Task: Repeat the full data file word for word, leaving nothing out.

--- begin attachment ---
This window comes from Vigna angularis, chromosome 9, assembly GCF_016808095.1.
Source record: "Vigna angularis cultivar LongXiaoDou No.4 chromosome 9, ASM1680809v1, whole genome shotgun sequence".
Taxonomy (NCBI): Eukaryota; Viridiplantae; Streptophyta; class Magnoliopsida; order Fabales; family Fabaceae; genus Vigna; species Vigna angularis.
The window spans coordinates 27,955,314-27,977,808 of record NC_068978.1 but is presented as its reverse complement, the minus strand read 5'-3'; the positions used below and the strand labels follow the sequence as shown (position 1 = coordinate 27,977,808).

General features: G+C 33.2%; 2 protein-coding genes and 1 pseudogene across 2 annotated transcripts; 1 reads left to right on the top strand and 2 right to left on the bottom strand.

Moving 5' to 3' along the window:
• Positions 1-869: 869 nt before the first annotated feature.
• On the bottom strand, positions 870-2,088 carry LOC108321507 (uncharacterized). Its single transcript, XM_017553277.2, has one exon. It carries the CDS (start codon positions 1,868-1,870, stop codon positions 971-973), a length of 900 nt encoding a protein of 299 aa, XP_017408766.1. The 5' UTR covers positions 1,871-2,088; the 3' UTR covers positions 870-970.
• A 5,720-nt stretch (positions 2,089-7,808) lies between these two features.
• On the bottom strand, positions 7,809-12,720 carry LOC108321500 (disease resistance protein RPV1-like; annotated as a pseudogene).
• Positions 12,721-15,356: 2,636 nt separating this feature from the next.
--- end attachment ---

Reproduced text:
This window comes from Vigna angularis, chromosome 9, assembly GCF_016808095.1.
Source record: "Vigna angularis cultivar LongXiaoDou No.4 chromosome 9, ASM1680809v1, whole genome shotgun sequence".
Taxonomy (NCBI): Eukaryota; Viridiplantae; Streptophyta; class Magnoliopsida; order Fabales; family Fabaceae; genus Vigna; species Vigna angularis.
The window spans coordinates 27,955,314-27,977,808 of record NC_068978.1 but is presented as its reverse complement, the minus strand read 5'-3'; the positions used below and the strand labels follow the sequence as shown (position 1 = coordinate 27,977,808).

General features: G+C 33.2%; 2 protein-coding genes and 1 pseudogene across 2 annotated transcripts; 1 reads left to right on the top strand and 2 right to left on the bottom strand.

Moving 5' to 3' along the window:
• Positions 1-869: 869 nt before the first annotated feature.
• On the bottom strand, positions 870-2,088 carry LOC108321507 (uncharacterized). Its single transcript, XM_017553277.2, has one exon. It carries the CDS (start codon positions 1,868-1,870, stop codon positions 971-973), a length of 900 nt encoding a protein of 299 aa, XP_017408766.1. The 5' UTR covers positions 1,871-2,088; the 3' UTR covers positions 870-970.
• A 5,720-nt stretch (positions 2,089-7,808) lies between these two features.
• On the bottom strand, positions 7,809-12,720 carry LOC108321500 (disease resistance protein RPV1-like; annotated as a pseudogene).
• Positions 12,721-15,356: 2,636 nt separating this feature from the next.